The most obvious difference from a regular village is the architecture. Here you find straw bale houses, houses built with fiberboard, clinker-built, with trampled dirt walls and wooden houses. The object is to build with materials that don’t further pollute the environment, but most importantly the houses must be energy effective. Close to 30% of the emissions come from our living and the conventional building trade is lagging behind. In Baskemölla the disposal system is looked after and waste turned into fertilizers, solar cells are nearly obligatory, and the houses are well insulated, needing little electrical heating.
Social life is important in Baskemölla, and perhaps the greatest difference from an ordinary community.
“There’s social ambition here. People made a choice when they moved here, and they want to be involved socially. It’s exciting."
Baskemölla ecovillage runs a joint nursery school based on the Waldorf philosophy, which emphasizes the intellectual as well as the emotional aspects of a child’s development.
There are also apple orchards, a joint greenhouse, and a communal house. But the vision is grander than that. The local authorities have bought more land, and new houses will be built. There are also far-reaching plans to build row houses, which will serve as homes for older people.
Gabriella leads the way to Ninni’s Garden, the village’s market garden. We walk along a little dirt road and cross a field. The blue of the Baltic Sea spreads out at the horizon, the sun is high. When we reach the garden it looks like creative chaos. The house is being extended, and there’s stuff everywhere, the chicken coops, filled with newly hatched chickens, overlooks the market, and there are plants all over the place. Amidst it all stands Ninni, picking vegetables for dinner with her daughter Ellinore.
“Right now our garden covers about 75% of our nutritional needs,” she says. “What’s left we sell.”
The market garden is also run according to permaculture. All must be in symbiosis with nature, and all must, again, be ecological. Ninni and her British husband Ian are building their house themselves.
“Our house, when it’s done, will cost around 200,000 SEK. We’re doing everything ourselves, from sweeping the chimney to decorating the bathroom. It’s a lot of work, but it’s worth it,” Ninni says.
It’s a straw bale house. The bales are stacked in a wooden frame, which forms the very foundation of the house. It’s a material that’s energy effective and well insulated, keeping the electric bills down. It’s often also a recycled product.
So why build an ecohouse?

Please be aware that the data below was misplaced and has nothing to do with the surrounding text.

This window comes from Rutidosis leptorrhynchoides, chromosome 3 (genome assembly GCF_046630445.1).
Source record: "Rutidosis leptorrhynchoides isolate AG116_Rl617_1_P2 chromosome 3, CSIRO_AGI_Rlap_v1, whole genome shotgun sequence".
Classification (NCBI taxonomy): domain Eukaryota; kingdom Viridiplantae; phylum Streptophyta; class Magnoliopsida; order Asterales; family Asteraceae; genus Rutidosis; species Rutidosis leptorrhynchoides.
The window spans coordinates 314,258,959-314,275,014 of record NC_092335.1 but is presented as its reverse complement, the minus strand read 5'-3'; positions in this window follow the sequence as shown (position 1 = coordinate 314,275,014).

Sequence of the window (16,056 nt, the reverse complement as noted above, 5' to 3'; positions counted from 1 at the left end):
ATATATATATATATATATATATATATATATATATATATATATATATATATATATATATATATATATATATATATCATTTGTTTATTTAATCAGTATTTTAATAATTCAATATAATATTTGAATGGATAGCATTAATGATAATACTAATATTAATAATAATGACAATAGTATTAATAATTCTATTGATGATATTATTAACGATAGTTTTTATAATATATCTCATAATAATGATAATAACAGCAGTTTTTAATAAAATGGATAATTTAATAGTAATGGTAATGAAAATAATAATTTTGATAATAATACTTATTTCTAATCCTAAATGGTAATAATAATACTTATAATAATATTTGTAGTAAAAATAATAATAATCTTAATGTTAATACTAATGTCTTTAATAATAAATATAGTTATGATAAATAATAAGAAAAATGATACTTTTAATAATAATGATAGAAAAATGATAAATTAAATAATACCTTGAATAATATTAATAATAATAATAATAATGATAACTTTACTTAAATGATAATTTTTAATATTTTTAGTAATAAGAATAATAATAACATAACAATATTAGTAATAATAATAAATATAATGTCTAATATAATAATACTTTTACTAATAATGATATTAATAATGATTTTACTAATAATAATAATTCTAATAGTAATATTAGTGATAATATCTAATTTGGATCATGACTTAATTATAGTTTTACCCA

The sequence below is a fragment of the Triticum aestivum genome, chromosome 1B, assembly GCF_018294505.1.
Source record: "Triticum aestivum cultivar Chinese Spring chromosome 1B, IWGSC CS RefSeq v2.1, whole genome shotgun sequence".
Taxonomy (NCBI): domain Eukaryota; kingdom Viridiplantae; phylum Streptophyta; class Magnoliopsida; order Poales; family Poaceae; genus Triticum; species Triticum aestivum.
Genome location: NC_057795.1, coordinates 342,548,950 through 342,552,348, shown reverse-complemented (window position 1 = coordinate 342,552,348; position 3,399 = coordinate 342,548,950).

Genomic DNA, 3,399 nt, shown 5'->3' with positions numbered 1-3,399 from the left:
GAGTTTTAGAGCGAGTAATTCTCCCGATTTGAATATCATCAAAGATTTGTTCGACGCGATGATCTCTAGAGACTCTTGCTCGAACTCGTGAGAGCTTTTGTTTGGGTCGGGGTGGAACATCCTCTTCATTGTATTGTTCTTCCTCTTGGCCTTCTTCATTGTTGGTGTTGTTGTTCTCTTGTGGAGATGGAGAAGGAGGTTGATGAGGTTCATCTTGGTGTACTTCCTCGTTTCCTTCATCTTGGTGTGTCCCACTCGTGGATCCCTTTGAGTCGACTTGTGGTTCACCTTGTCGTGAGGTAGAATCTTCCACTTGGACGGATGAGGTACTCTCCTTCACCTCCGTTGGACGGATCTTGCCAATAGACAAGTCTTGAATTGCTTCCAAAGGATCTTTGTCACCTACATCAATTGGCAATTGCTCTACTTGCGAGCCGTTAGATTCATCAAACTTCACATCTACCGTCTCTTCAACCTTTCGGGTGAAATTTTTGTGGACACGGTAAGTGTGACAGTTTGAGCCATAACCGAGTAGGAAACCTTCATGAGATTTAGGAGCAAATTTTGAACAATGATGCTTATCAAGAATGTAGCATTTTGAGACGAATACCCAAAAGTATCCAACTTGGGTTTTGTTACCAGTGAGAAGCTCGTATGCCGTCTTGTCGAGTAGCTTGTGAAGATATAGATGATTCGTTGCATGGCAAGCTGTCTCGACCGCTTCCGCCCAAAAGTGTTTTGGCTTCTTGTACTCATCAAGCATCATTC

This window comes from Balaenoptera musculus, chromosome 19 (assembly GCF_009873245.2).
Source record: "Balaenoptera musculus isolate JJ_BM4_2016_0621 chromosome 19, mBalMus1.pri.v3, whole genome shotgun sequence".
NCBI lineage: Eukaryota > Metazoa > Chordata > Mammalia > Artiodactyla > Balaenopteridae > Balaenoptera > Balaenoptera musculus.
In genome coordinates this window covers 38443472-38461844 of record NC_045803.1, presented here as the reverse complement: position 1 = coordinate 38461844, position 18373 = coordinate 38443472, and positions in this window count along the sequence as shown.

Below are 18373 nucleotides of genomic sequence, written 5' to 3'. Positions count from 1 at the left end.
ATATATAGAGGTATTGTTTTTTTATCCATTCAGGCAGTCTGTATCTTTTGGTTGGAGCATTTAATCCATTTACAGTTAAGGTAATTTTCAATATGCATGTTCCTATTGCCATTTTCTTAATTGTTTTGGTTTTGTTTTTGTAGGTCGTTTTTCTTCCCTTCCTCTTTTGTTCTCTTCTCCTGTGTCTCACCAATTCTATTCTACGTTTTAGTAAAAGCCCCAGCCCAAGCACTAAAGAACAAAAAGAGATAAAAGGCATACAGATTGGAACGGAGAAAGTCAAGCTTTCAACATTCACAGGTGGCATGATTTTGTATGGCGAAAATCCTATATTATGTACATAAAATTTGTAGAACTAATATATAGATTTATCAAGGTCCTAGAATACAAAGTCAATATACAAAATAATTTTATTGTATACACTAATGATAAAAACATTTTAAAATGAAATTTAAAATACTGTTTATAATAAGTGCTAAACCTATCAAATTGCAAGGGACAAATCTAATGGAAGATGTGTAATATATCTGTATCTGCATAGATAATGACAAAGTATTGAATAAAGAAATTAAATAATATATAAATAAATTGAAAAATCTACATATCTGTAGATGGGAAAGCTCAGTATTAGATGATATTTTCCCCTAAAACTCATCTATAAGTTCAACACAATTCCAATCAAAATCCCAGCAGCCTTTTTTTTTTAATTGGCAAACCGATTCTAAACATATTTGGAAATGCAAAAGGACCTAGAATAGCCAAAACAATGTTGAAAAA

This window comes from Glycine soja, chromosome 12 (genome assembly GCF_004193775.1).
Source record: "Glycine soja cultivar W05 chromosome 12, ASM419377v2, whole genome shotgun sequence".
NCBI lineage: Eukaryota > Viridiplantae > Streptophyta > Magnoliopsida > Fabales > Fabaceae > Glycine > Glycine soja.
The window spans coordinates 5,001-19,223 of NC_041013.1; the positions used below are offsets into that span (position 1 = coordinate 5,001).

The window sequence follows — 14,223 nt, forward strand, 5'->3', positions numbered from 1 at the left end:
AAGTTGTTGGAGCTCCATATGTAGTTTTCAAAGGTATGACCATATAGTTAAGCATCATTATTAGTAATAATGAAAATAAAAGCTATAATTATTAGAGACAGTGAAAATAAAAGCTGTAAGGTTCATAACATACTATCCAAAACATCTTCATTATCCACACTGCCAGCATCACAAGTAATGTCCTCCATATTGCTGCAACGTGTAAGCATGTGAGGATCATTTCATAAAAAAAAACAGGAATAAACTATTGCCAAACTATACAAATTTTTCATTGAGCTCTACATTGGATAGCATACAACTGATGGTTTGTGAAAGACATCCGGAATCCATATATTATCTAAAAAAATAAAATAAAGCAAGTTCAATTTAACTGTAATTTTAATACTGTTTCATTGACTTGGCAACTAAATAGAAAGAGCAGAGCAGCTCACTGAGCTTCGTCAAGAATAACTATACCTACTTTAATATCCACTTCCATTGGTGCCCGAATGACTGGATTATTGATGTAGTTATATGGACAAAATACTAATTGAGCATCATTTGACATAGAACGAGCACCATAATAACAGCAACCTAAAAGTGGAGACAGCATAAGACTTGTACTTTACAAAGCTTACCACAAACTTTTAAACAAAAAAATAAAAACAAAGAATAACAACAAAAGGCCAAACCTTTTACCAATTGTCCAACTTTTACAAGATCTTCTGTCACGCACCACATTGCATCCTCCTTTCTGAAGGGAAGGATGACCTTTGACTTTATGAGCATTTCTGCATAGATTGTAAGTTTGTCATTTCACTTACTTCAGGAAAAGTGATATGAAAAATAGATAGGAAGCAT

“Why not? It’s not more expensive or harder to build than a regular house, and it’s more energy effective and kinder to nature. I think building ecologically ought to be the norm. Today only about 1 out of every 10,000 houses built in Sweden is an ecohouse,” says Karl.
How do you go about it then?
“There are several smart and environmental friendly solutions. For example, we brought over a mobile sawmill, which made planks on the spot. Also, I’d advise you contact someone with experience. We’ve seen several examples of houses that simply don’t last,” Karl continues.
There’s a great interest in Baskemölla ecovillage - at least once a week there’s a visit from interested individuals or groups. Schools, architects, politicians, and journalists come – all year around. At first the village was viewed as a bit bohemian, and there were local protests. Gabriella remembers how she had to explain herself at social gatherings. People were skeptical because it was something different. But skepticism changed to curiosity, and now the village is growing by leaps and bounds.
I continue my tour; the village is in clear contrast to other nearby villages. In the center is a large orange straw bale house, with an elegant tower facing the sea. Across the little road other villagers have chosen to build houses with big, arched windows. There are green open spaces, with ecological gardens as well as wild nature. Hens are pecking in the chicken coops, and children are getting dirty playing in the mud. A bit further away new houses are being built. There is no big machinery or cranes, everything is simple and small-scale. Life here seems natural. It’s sustainable. It’s beautiful.
The Global Ecovillage Network will surprise you. Ecovillages are not a new phenomenon and this website offers directory listings from every corner of the world: www.ecovillage.org (Some of these villages, in the USA, may actually be quite close to you.)
Here are some useful links for eco living in Scandinavia:
www.eceat.com - European Center for Eco Agro Tourism
www.permakultur.se - Swedish Association for permaculture
www.naturligt-byggeri.org - Swedish clay-building Association
hem.fyristorg.com/assets - a list of eco villages in Sweden
Written by Emil Sergel
Photography: Emil Sergel